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Personality traits most often associated with women translate to top strategies for business success, says leadership consultant John Gerzema.
“The masculine command-and-control model is becoming increasingly out of place in our very social, interdependent, and transparent world,” says Gerzema. “The job of a leader is not to be a dictator but a facilitator, and to listen to lots of voices. Leaders and managers who possess that kind of openness and candor have the ability to lift people up so that everyone’s voice can be heard. It ultimately improves decision-making because the best ideas are brought to bear.”
“Today, you can’t read a business article without hearing about how people learn from failure. There’d be more progress if we were better at admitting what we don’t know in the first place. When you ask for help, people align themselves with your needs and come to your aid, which saves both time and money. You could argue that vulnerability is not only an effective leadership trait, but that it’s rooted in pragmatism.”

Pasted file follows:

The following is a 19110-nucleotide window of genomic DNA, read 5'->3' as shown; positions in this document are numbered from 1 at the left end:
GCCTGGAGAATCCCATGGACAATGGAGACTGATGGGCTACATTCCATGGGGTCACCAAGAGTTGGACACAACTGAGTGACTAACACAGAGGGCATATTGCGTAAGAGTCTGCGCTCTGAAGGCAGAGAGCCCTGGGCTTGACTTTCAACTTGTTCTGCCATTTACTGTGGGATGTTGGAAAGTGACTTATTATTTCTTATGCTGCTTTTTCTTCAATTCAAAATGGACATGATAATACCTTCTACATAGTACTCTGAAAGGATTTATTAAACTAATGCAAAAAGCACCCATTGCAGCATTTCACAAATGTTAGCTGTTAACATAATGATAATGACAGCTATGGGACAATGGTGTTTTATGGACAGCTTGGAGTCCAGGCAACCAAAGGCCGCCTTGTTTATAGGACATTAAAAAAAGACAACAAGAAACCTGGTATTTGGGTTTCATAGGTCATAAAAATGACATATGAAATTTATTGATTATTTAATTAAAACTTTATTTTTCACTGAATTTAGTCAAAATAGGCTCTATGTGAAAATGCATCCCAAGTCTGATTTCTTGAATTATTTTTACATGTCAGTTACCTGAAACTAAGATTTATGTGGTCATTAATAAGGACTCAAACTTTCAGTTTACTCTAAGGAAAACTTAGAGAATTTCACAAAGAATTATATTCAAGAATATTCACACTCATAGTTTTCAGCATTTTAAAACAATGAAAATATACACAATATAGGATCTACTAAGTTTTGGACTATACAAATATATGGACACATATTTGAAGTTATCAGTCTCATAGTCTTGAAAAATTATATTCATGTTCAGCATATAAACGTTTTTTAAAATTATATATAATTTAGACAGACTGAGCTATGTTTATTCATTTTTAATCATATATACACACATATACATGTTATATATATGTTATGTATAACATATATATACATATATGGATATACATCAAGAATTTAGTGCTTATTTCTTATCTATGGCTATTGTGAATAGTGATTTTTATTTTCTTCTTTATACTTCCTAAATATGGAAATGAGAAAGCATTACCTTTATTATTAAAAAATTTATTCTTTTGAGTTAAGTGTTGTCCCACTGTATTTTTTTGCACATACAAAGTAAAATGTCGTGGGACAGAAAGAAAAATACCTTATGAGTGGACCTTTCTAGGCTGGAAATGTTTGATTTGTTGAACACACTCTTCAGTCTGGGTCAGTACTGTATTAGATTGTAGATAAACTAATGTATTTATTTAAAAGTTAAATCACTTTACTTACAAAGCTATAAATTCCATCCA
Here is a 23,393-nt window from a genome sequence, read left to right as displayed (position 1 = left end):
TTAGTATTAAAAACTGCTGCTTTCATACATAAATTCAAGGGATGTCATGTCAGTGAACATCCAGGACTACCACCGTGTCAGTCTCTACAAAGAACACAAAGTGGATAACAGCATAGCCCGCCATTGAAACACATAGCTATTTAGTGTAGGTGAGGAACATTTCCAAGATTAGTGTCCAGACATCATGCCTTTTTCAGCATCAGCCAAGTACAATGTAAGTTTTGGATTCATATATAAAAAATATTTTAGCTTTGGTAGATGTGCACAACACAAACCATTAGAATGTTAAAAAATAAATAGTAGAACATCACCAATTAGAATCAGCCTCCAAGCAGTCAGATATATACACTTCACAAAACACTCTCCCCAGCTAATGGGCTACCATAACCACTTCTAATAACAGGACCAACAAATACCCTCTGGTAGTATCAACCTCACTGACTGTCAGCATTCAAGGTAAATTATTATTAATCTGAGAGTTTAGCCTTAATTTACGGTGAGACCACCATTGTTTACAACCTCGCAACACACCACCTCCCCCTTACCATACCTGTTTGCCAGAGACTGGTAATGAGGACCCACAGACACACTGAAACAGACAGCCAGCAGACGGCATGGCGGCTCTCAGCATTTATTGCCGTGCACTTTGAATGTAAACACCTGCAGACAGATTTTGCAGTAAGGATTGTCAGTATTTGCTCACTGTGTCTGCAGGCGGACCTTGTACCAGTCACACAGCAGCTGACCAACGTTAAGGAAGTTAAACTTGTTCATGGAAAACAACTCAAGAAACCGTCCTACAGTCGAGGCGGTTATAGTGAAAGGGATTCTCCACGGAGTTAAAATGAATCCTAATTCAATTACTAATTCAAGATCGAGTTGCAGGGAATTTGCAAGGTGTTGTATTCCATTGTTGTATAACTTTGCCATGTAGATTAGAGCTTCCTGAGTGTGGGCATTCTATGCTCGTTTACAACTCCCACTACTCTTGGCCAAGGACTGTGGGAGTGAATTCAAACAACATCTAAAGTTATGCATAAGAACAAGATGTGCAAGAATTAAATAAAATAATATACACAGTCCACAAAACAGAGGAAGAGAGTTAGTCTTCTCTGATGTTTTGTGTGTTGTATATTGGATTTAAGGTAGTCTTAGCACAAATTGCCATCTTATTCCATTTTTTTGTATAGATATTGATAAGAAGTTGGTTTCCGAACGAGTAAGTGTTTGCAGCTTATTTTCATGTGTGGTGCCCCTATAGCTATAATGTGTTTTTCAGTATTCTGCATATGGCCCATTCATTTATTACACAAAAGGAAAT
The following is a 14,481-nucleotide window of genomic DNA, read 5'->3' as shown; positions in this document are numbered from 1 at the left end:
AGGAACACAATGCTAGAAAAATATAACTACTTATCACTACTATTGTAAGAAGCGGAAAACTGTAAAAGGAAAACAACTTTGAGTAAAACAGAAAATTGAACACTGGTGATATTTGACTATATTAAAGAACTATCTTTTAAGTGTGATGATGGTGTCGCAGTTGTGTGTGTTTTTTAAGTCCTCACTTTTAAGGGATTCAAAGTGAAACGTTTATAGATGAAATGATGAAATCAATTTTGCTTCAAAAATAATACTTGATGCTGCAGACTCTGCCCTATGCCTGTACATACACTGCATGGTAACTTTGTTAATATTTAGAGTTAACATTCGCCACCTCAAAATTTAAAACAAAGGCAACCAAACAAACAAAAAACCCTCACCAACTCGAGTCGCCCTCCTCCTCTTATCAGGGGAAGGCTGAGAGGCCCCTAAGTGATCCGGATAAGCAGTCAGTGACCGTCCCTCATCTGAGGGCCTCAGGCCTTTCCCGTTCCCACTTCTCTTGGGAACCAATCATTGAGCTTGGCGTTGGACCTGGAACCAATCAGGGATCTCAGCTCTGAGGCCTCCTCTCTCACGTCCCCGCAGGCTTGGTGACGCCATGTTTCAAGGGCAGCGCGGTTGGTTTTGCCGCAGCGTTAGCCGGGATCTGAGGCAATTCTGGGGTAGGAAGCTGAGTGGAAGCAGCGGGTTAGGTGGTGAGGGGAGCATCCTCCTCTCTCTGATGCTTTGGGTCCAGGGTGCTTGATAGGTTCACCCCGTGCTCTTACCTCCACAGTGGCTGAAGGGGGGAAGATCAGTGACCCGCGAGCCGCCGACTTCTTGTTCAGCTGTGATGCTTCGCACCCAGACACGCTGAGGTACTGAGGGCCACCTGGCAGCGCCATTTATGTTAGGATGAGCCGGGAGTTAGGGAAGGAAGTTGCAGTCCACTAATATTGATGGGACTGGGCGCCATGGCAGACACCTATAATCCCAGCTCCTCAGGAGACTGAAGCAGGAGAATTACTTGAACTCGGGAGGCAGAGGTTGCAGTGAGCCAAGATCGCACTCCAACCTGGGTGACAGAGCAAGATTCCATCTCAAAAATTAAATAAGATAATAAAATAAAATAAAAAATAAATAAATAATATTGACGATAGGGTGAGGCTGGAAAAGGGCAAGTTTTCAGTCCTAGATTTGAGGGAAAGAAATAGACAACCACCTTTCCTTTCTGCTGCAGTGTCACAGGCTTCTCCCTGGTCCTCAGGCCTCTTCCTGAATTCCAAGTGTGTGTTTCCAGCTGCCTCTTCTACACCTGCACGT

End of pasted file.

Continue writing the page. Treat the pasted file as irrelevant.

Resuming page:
“Empathy is innovation, and sensitivity to others is a huge catalyst for creativity. So many leaders envision markets, then go out and create needs. But people who really devote themselves to studying the human condition often uncover important underserved markets.”
“Collaboration and consensus-building are really prized in a social economy. Be flexible. Be collaborative. In masculine societies, winning involves stepping on your competitors. But in a world that values connectedness, winning is plural. In working together, we might just get a bigger piece of the pie.”
John Gerzema is the co-author of The Athena Doctrine: How Women (And the Men Who Think Like Them) Will Rule the Future.
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